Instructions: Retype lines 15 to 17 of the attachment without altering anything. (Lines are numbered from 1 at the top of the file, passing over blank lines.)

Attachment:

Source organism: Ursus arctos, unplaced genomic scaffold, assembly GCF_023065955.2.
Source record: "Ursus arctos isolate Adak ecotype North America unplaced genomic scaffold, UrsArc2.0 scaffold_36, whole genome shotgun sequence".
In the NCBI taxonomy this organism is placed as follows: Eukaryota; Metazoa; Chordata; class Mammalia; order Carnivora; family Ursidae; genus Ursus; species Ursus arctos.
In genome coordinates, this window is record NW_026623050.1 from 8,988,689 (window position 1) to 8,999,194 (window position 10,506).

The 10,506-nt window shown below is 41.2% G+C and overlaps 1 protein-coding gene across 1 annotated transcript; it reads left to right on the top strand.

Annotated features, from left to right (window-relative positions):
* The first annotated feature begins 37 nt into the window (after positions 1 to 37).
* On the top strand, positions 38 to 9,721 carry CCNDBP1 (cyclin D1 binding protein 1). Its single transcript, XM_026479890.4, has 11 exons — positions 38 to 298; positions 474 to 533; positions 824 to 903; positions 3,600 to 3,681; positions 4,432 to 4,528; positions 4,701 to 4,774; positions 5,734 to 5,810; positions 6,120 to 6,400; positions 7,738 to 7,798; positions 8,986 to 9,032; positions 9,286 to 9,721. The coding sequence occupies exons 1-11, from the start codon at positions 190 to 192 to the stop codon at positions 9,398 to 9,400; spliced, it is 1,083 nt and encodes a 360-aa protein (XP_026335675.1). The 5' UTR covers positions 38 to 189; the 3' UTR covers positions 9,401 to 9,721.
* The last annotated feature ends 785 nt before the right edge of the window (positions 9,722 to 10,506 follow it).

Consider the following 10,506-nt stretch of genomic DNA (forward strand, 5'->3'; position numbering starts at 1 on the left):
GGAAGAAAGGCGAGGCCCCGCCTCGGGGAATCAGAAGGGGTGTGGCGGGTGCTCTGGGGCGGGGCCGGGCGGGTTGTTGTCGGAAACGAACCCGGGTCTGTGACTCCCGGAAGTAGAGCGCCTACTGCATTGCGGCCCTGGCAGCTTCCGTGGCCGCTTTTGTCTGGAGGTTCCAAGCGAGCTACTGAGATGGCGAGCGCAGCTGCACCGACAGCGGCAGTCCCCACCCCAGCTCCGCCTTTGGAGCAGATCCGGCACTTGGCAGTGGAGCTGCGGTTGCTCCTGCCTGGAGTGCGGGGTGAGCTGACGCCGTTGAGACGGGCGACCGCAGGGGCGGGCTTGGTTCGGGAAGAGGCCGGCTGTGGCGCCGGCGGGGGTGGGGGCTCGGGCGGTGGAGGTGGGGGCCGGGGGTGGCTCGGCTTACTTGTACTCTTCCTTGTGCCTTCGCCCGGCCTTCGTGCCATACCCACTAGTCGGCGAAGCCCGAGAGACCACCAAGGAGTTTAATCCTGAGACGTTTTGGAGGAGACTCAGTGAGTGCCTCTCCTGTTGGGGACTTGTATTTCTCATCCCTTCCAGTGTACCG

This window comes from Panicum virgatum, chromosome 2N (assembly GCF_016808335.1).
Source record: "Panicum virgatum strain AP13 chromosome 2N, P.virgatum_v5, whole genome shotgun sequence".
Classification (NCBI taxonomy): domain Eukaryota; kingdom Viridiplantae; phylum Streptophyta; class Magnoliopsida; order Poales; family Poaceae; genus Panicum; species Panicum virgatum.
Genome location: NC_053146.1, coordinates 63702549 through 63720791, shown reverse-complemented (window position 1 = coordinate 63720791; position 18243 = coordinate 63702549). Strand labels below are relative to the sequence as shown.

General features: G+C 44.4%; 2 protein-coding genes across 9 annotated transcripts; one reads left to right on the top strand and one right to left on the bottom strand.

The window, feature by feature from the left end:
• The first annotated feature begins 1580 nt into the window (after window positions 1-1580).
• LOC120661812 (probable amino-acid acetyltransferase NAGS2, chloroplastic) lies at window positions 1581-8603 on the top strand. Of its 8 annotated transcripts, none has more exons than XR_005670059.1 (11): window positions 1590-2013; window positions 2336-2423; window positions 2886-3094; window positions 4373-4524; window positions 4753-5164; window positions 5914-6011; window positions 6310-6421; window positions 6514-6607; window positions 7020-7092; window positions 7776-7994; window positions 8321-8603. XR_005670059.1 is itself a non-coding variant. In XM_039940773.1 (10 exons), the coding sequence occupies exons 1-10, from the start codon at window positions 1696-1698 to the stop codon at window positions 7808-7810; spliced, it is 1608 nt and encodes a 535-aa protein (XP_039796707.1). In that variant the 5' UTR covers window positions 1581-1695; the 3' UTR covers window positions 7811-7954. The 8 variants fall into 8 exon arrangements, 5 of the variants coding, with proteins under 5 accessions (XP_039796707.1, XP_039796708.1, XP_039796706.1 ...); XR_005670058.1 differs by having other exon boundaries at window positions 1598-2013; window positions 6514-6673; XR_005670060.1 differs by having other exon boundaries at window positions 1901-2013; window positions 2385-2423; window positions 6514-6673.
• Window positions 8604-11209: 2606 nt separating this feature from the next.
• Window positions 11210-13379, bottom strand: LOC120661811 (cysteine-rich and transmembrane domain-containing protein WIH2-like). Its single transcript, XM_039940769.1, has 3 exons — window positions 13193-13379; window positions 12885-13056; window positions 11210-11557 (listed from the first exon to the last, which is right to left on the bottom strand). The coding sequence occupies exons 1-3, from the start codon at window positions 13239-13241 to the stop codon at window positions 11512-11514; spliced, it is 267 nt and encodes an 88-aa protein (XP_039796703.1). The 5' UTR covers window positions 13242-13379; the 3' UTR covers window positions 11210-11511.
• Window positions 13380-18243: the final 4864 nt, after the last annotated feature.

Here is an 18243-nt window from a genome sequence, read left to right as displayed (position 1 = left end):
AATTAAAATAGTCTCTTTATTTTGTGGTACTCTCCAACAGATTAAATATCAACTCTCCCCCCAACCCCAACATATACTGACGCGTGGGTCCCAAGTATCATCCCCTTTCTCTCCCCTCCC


Genome location: NC_053146.1, coordinates 63702549 through 63720791, shown reverse-complemented (window position 1 = coordinate 63720791; position 18243 = coordinate 63702549). Strand labels below are relative to the sequence as shown.

General features: G+C 44.4%; 2 protein-coding genes across 9 annotated transcripts; one reads left to right on the top strand and one right to left on the bottom strand.

The window, feature by feature from the left end: